When the saint asked him who he was, for what crime he was sent there, and how he had deserved to suffer so great a punishment, he answered: “I am that most unhappy Judas, the most wicked of all traffickers; not for any deserving of mine, but through the unspeakable mercy of Jesus Christ, am I placed here. I expect no place for repentance; but through the forbearance and mercy of the Redeemer of the world, and in honour of His Resurrection, I have this cooling relief, as it is now the Lord’s Day; while I sit here, I seem to myself to be in a paradise of delights, considering the agony of the torments that are in store for me afterwards; for when I am in my torments, I burn like a mass of molten lead, day and night, in the heart of that mountain you have seen. There Leviathan and his satellites dwell, and there was I when it swallowed down your lost brother, for which all hell exulted, and belched forth great flames, as it always does, when it devours the souls of the reprobate (O’Donoghue , 1895, p163-164).
Incidentally, while you are visiting Hell, you might want to consider a day trip to Purgatory, which can reportedly be reached through a cave on Station Island in Lough Derg, County Donegal, Ireland per a 5th Century A.D. legend.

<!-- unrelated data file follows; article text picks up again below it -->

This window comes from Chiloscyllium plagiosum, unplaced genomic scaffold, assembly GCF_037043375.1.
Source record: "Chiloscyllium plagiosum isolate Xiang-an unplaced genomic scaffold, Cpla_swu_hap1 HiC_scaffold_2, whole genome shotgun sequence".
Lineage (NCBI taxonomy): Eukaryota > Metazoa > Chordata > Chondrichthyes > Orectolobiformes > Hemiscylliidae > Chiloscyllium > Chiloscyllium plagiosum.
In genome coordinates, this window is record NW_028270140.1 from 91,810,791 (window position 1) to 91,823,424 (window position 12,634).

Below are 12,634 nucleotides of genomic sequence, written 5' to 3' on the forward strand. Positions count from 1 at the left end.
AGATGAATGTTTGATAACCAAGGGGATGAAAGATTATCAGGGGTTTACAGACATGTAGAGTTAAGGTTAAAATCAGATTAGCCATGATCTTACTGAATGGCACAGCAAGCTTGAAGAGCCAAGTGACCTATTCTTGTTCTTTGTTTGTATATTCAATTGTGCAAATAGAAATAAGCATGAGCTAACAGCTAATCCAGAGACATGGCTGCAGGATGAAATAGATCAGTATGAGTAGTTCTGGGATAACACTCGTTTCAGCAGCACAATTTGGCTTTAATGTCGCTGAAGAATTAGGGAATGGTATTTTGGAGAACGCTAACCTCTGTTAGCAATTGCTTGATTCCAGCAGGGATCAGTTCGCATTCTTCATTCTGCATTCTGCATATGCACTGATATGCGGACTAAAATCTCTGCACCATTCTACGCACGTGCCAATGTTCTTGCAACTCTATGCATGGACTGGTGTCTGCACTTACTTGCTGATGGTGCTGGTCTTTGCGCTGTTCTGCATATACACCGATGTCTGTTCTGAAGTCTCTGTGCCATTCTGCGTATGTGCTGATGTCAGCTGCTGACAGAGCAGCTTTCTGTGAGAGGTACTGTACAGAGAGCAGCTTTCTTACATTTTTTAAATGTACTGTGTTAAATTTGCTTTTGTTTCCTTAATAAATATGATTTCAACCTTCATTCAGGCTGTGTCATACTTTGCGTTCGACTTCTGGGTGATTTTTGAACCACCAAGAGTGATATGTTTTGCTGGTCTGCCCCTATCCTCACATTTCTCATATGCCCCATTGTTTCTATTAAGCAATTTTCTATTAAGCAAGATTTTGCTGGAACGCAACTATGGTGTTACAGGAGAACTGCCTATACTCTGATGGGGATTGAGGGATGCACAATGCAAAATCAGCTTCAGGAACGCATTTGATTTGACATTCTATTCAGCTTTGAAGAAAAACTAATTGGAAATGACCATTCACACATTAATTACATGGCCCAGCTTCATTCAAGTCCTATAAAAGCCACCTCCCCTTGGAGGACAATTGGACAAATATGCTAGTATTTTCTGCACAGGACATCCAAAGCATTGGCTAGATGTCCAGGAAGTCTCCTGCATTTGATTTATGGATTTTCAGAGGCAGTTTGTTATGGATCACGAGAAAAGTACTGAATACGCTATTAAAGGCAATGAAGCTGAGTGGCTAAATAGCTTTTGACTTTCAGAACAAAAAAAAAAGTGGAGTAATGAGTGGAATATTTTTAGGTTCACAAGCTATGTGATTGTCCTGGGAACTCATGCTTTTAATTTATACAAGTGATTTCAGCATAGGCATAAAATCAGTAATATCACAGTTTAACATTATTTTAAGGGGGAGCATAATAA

For to this lake for the past seven centuries and longer, pilgrims have come, and still come, from every part of the world; during the medieval period it was known and spoken of in every corner of Europe, and was visited by men who performed hazardous and tedious journeys from the ends of the earth for the sake of doing penance and making atonement for their sins. For here lay St. Patrick’s Purgatory, that dread ante-chamber to the unseen world, into which if a man dared to enter, and pass twenty-four hours in the face of unknown and unspeakable horrors, he could (so the belief ran) purge himself at once from the evil deeds of this life, and on his death avoid the purgatorial pains, and enter straight into the bliss of heaven (Seymour, p7).